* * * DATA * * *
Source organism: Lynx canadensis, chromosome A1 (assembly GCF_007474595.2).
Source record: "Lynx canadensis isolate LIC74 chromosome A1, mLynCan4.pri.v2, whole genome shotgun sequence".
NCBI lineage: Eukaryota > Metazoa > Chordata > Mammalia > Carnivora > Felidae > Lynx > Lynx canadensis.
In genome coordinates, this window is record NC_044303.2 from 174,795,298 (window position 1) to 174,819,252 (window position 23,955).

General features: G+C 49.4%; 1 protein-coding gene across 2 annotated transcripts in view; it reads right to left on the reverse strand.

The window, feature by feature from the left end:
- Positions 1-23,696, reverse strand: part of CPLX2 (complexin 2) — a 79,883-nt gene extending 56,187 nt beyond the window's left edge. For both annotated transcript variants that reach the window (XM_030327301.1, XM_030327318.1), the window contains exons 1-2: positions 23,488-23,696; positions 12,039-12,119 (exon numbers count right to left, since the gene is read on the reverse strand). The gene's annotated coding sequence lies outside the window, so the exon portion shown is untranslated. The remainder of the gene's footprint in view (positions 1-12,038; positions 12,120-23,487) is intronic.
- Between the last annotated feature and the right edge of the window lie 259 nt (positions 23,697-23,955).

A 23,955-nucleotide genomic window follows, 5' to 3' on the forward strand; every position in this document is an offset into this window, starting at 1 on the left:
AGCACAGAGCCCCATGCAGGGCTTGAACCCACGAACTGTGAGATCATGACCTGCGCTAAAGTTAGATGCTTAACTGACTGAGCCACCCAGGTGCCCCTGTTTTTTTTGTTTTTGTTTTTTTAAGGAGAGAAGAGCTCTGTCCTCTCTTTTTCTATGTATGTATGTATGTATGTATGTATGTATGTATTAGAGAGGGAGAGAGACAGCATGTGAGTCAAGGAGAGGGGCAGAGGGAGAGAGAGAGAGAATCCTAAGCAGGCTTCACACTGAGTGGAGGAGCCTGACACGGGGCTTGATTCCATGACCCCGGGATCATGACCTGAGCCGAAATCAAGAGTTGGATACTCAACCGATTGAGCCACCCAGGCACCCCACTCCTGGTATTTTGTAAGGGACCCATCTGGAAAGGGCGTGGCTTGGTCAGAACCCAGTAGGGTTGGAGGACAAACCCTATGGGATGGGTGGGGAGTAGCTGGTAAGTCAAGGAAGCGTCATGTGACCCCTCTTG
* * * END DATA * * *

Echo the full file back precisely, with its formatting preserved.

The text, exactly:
Source organism: Lynx canadensis, chromosome A1 (assembly GCF_007474595.2).
Source record: "Lynx canadensis isolate LIC74 chromosome A1, mLynCan4.pri.v2, whole genome shotgun sequence".
NCBI lineage: Eukaryota > Metazoa > Chordata > Mammalia > Carnivora > Felidae > Lynx > Lynx canadensis.
In genome coordinates, this window is record NC_044303.2 from 174,795,298 (window position 1) to 174,819,252 (window position 23,955).

General features: G+C 49.4%; 1 protein-coding gene across 2 annotated transcripts in view; it reads right to left on the reverse strand.

The window, feature by feature from the left end:
- Positions 1-23,696, reverse strand: part of CPLX2 (complexin 2) — a 79,883-nt gene extending 56,187 nt beyond the window's left edge. For both annotated transcript variants that reach the window (XM_030327301.1, XM_030327318.1), the window contains exons 1-2: positions 23,488-23,696; positions 12,039-12,119 (exon numbers count right to left, since the gene is read on the reverse strand). The gene's annotated coding sequence lies outside the window, so the exon portion shown is untranslated. The remainder of the gene's footprint in view (positions 1-12,038; positions 12,120-23,487) is intronic.
- Between the last annotated feature and the right edge of the window lie 259 nt (positions 23,697-23,955).

A 23,955-nucleotide genomic window follows, 5' to 3' on the forward strand; every position in this document is an offset into this window, starting at 1 on the left:
AGCACAGAGCCCCATGCAGGGCTTGAACCCACGAACTGTGAGATCATGACCTGCGCTAAAGTTAGATGCTTAACTGACTGAGCCACCCAGGTGCCCCTGTTTTTTTTGTTTTTGTTTTTTTAAGGAGAGAAGAGCTCTGTCCTCTCTTTTTCTATGTATGTATGTATGTATGTATGTATGTATGTATTAGAGAGGGAGAGAGACAGCATGTGAGTCAAGGAGAGGGGCAGAGGGAGAGAGAGAGAGAATCCTAAGCAGGCTTCACACTGAGTGGAGGAGCCTGACACGGGGCTTGATTCCATGACCCCGGGATCATGACCTGAGCCGAAATCAAGAGTTGGATACTCAACCGATTGAGCCACCCAGGCACCCCACTCCTGGTATTTTGTAAGGGACCCATCTGGAAAGGGCGTGGCTTGGTCAGAACCCAGTAGGGTTGGAGGACAAACCCTATGGGATGGGTGGGGAGTAGCTGGTAAGTCAAGGAAGCGTCATGTGACCCCTCTTG